Brandeis signed a Power Purchase Agreement (PPA) to reduce the amount of money paid for electricity bills through virtual net metering, a process in which solar energy is installed at an off-site location and then shared among those who are part of the agreement.
Virtual net metering utilizes a bill crediting system for solar energy. Multiple subscribers share the use of a solar array that is located off-site. Depending on how much energy one subscriber’s share of the array produces, they will receive credits for that amount of energy on their utility bill. Then, instead of being billed for the entire group of subscribers’ energy usage, the subscriber is only billed for how much energy they used for that month, reducing the overall cost.
Although the agreement between Brandeis and Kenyon Energy was signed in 2015, the university did not come out with a press release about the deal until mid-January, according to Mary Fischer, manager of Sustainability Programs. The solar array that Brandeis uses is located on a building in an industrial area of Somerville.
Other parties who are part of the agreement are Kenyon Energy, Borrego Solar Systems and Competitive Energy Services (CES). CES assists Brandeis in reducing the university’s energy load and increasing sustainability. They are the party who originally directed Brandeis to the virtual net metering opportunity.
Borrego Solar Systems builds, develops and installs the solar panels, and Kenyon Energy is the financer of the solar company that Brandeis pays and who will oversee the management of the solar array throughout the duration of the agreement.
This agreement is expected to save Brandeis money and makes much more fiscal sense than paying for a normal electricity bill. The amount Brandeis will save always depends on what the price of electricity is each year, but Brandeis is expected to save an estimated $70,000 over the course of the first year the agreement is in effect, and up to $2 million over the next 20 years, which is the entire duration of the agreement, according to the press release. There is about a 25 percent discount rate from what the university would normally pay, Fischer said.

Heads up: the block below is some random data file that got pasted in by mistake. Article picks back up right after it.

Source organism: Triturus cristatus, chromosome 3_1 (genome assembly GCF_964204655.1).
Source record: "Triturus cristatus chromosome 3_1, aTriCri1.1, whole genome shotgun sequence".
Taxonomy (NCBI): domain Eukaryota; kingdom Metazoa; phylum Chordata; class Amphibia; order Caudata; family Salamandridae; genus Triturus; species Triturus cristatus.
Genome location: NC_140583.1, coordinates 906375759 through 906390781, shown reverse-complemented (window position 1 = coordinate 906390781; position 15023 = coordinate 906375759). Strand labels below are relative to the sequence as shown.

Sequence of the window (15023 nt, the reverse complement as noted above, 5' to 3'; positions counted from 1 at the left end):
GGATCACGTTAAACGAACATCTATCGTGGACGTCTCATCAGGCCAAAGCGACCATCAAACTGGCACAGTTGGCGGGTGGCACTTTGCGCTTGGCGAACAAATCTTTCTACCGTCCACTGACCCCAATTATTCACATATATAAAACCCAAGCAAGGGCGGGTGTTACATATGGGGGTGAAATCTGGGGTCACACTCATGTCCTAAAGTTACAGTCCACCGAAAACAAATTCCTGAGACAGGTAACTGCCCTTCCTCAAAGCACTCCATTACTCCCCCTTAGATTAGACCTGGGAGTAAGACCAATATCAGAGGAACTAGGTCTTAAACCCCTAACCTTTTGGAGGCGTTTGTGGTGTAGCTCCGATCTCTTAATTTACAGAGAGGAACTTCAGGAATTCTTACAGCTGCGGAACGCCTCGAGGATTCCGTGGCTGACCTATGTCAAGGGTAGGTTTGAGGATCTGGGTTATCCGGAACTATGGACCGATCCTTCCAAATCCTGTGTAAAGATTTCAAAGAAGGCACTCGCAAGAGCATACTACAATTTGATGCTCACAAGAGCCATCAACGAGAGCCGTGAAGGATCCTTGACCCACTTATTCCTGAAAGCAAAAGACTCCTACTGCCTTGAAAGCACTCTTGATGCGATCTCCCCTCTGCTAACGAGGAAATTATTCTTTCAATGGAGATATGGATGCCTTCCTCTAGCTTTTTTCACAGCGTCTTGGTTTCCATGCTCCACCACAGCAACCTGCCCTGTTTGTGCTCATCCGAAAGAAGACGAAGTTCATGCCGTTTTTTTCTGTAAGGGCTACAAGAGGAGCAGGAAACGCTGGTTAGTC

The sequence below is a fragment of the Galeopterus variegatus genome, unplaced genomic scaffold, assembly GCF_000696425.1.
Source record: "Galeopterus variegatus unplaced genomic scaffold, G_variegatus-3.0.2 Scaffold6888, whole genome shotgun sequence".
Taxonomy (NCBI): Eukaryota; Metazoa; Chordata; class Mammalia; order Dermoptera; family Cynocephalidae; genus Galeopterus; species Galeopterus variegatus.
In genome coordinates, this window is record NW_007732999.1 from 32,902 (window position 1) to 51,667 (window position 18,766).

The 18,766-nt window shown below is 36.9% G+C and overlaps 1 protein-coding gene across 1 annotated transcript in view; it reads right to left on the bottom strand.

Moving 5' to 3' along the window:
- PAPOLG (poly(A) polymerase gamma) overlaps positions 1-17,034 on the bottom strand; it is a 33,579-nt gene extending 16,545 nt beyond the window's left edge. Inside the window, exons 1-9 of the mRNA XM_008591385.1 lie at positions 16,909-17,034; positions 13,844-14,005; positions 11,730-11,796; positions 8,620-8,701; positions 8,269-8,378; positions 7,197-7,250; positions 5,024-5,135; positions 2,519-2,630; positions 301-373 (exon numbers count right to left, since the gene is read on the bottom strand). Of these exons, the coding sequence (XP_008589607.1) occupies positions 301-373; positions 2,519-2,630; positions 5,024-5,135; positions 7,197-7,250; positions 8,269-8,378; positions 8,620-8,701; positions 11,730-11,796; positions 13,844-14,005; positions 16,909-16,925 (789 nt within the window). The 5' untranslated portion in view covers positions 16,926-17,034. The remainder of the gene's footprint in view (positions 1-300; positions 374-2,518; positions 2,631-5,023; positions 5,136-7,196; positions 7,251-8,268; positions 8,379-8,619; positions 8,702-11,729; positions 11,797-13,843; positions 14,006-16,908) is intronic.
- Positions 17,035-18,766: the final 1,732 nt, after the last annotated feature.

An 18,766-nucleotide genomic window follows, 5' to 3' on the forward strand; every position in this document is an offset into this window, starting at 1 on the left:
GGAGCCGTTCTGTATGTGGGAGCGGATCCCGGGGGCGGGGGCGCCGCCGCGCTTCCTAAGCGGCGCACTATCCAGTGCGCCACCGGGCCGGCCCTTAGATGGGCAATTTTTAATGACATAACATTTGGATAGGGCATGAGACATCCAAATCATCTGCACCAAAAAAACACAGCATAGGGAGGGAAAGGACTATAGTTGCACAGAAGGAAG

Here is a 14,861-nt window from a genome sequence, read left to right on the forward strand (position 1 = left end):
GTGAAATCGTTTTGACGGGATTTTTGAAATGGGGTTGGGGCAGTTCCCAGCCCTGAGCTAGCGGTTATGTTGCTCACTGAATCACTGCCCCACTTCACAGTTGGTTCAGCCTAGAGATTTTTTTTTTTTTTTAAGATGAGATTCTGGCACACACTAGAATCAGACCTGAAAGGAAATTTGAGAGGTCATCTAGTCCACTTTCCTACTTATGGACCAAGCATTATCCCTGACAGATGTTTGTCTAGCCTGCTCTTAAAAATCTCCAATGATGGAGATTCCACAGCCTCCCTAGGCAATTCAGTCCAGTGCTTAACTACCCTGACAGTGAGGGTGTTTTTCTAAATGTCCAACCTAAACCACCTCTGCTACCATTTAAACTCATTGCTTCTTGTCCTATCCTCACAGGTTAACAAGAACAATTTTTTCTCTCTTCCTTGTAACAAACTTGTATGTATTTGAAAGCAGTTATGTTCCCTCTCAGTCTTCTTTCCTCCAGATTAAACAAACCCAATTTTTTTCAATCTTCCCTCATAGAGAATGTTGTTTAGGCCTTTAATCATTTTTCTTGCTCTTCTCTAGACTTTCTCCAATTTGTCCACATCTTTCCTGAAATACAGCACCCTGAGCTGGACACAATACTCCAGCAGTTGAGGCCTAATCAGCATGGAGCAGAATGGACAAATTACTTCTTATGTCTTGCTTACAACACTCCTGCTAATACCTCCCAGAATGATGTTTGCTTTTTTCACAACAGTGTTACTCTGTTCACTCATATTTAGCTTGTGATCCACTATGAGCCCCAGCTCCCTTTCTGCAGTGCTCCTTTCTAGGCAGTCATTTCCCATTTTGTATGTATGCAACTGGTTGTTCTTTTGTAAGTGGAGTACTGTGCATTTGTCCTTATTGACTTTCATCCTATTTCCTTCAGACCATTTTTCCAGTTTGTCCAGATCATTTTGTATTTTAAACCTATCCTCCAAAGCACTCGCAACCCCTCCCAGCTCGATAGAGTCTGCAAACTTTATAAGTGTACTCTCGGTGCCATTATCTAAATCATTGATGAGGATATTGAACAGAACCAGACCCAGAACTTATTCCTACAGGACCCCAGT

The only potential drawback to the deal is that Brandeis cannot “own” the carbon footprint reduction. Because so many other parties are involved in the agreement and the university is only paying for a share of the solar array, Brandeis cannot technically say it is reducing the carbon footprint on its own, according to Fischer.
However, this is a small price to pay in exchange for the money Brandeis is saving and the contribution it is making to solar energy. “It doesn’t matter in the end who ‘owns’ it in the overall issue of climate change,” Fischer said. “At the end of the day, we’re adding more solar to the grid and that benefits the entire planet.”
In addition, the university is actively looking to increase the amount of solar energy on campus, Fischer said. The university has submitted proposals to have more solar energy on campus, but state incentives are the only thing delaying the process; without the state incentive, solar energy is not as cost effective as regular electricity.